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OpenMarket: November 2007

  • More confused conservatives

    November 12, 2007
    I have recently published several op eds on how the European Right has adopted the environmental policy of the Left, embracing greater interventions in the lives of individuals, rather than finding an environmental policy that promotes economic growth and individual liberty. This debacle from Sweden is another example of my point. The youth and student organizations of the Swedish Conservative party have traditionally been the ideological greenhouse and gatekeepers of the party. The leder of the youth organization, Niklas Wykman, recently raised internal fury when he stated "Why cannot white, middle aged men use public transport" and "it should hurt to use a car where there is public transport." Freelancer Thomas Gür wrote a wonderful column...
  • Sunset provisions needed

    November 12, 2007
    A recent survey in Britain on which laws Brits regards as their most stupid laws make a case for sunset provisions. The laws include a ban on eating mince pies on Christmas days from the days of puritan rule. It was meant to prevent the societal problem of gluttony. The problem is not that the law books are full of ridiculous laws, but that these sleeping regulations can be used against citizens when they least expect it. I am sure Pervez Musharraf would have loved to have some mince pie rules, or upside- down monarch stamps to use against those judges he has been trying to depose lately… Anyway, here's Britains top ten:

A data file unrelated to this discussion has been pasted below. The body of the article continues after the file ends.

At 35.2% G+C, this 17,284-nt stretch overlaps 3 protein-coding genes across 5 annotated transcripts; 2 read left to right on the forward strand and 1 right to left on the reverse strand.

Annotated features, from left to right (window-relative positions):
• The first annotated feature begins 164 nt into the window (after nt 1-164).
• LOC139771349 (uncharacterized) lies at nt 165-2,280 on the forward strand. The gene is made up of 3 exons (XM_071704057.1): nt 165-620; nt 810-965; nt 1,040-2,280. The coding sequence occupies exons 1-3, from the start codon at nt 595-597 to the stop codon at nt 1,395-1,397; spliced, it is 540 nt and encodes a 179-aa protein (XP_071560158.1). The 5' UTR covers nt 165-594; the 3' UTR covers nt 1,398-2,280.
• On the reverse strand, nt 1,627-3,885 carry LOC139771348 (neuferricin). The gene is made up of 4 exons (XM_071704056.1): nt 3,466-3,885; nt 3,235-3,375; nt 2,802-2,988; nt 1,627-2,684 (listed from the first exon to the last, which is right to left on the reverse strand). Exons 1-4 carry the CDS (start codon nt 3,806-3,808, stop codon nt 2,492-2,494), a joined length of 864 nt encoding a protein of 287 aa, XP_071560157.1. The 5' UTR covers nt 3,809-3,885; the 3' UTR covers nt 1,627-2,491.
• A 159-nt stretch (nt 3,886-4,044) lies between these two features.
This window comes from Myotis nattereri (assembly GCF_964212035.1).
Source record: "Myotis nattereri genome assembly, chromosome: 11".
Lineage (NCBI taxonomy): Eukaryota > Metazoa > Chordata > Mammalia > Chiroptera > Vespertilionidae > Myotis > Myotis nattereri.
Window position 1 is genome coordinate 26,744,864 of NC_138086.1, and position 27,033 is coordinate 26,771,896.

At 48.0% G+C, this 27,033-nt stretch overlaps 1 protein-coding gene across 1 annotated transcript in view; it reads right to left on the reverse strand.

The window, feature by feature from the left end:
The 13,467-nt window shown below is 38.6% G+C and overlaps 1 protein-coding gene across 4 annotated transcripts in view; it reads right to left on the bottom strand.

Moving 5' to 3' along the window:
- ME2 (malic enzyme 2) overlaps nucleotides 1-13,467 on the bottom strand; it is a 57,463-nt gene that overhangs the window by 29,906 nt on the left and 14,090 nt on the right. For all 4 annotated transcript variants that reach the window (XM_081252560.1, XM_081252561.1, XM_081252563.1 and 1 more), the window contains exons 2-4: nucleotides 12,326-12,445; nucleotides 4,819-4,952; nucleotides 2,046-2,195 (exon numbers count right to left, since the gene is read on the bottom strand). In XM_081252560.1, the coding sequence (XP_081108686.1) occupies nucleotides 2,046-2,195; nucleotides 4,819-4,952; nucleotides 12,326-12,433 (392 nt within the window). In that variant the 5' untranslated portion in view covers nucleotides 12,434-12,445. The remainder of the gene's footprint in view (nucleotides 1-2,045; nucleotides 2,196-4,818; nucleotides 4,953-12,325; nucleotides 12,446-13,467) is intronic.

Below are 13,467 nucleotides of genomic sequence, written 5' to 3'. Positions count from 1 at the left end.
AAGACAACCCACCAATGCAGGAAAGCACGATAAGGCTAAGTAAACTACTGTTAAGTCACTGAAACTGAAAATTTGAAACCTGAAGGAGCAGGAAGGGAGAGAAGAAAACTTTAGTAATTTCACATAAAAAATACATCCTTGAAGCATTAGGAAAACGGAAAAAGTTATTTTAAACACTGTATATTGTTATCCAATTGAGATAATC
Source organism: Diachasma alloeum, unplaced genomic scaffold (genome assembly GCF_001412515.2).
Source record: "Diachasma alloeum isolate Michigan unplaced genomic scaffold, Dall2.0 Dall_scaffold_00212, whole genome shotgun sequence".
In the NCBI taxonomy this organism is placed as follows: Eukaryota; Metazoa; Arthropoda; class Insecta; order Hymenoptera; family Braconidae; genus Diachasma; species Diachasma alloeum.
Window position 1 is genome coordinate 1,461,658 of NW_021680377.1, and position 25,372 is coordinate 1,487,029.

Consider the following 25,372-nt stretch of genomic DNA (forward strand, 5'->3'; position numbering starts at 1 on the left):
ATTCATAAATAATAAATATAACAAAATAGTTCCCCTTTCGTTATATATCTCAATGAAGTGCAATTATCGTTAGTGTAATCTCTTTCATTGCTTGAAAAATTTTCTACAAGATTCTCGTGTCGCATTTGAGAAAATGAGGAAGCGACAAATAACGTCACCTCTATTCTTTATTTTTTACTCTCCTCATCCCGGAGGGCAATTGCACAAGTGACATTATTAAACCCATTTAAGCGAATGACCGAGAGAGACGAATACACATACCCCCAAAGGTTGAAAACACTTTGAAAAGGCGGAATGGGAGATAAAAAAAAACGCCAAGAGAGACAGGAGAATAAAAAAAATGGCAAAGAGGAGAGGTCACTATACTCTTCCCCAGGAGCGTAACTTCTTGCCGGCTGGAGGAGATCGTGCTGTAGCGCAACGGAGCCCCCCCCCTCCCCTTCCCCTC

1. It is illegal to die in the Houses of Parliament (27 percent) 2. It is an act of treason to place a postage stamp bearing...
  • Race Games Continue In Our Courts and Schools

    November 12, 2007
    In June, the Supreme Court cut back on school districts' ability to assign students to schools by race, even when school districts claim to have reasons for doing so, such as promoting "diversity" or "racial balance." But that hasn't stopped left-wing trial judges from continuing to order school systems to use race. For example, Judge Bernice Bouie Donald ordered the Memphis schools to spend millions of dollars to bus children long distances, something the Justice...